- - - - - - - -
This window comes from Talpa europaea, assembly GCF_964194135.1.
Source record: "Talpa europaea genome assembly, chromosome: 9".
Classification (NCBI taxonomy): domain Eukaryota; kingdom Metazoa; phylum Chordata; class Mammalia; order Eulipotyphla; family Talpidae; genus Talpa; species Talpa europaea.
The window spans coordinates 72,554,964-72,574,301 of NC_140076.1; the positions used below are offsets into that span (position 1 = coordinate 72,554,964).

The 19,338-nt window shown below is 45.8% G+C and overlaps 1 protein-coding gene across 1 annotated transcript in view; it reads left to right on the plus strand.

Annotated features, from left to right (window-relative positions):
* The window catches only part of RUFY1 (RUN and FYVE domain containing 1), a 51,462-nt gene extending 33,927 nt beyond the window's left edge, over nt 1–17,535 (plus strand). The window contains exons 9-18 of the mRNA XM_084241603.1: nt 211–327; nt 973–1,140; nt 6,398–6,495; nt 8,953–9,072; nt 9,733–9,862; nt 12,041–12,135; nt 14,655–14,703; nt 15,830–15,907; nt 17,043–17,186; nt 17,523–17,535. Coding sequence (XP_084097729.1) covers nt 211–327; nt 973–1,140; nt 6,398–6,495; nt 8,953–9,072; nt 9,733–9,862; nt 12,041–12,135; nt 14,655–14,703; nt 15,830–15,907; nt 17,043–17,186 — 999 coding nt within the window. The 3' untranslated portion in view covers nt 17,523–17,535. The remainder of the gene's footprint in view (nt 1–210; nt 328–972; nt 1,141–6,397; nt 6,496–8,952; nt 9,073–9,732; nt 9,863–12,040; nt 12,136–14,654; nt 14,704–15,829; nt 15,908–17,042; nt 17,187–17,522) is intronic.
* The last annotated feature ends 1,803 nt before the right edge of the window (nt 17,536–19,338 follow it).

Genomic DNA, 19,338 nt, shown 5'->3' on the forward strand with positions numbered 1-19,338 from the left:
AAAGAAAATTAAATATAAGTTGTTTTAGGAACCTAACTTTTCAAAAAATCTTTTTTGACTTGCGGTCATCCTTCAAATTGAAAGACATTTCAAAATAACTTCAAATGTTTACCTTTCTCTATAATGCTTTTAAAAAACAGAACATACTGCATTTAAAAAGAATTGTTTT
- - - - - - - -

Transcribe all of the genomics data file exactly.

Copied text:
This window comes from Talpa europaea, assembly GCF_964194135.1.
Source record: "Talpa europaea genome assembly, chromosome: 9".
Classification (NCBI taxonomy): domain Eukaryota; kingdom Metazoa; phylum Chordata; class Mammalia; order Eulipotyphla; family Talpidae; genus Talpa; species Talpa europaea.
The window spans coordinates 72,554,964-72,574,301 of NC_140076.1; the positions used below are offsets into that span (position 1 = coordinate 72,554,964).

The 19,338-nt window shown below is 45.8% G+C and overlaps 1 protein-coding gene across 1 annotated transcript in view; it reads left to right on the plus strand.

Annotated features, from left to right (window-relative positions):
* The window catches only part of RUFY1 (RUN and FYVE domain containing 1), a 51,462-nt gene extending 33,927 nt beyond the window's left edge, over nt 1–17,535 (plus strand). The window contains exons 9-18 of the mRNA XM_084241603.1: nt 211–327; nt 973–1,140; nt 6,398–6,495; nt 8,953–9,072; nt 9,733–9,862; nt 12,041–12,135; nt 14,655–14,703; nt 15,830–15,907; nt 17,043–17,186; nt 17,523–17,535. Coding sequence (XP_084097729.1) covers nt 211–327; nt 973–1,140; nt 6,398–6,495; nt 8,953–9,072; nt 9,733–9,862; nt 12,041–12,135; nt 14,655–14,703; nt 15,830–15,907; nt 17,043–17,186 — 999 coding nt within the window. The 3' untranslated portion in view covers nt 17,523–17,535. The remainder of the gene's footprint in view (nt 1–210; nt 328–972; nt 1,141–6,397; nt 6,496–8,952; nt 9,073–9,732; nt 9,863–12,040; nt 12,136–14,654; nt 14,704–15,829; nt 15,908–17,042; nt 17,187–17,522) is intronic.
* The last annotated feature ends 1,803 nt before the right edge of the window (nt 17,536–19,338 follow it).

Genomic DNA, 19,338 nt, shown 5'->3' on the forward strand with positions numbered 1-19,338 from the left:
AAAGAAAATTAAATATAAGTTGTTTTAGGAACCTAACTTTTCAAAAAATCTTTTTTGACTTGCGGTCATCCTTCAAATTGAAAGACATTTCAAAATAACTTCAAATGTTTACCTTTCTCTATAATGCTTTTAAAAAACAGAACATACTGCATTTAAAAAGAATTGTTTT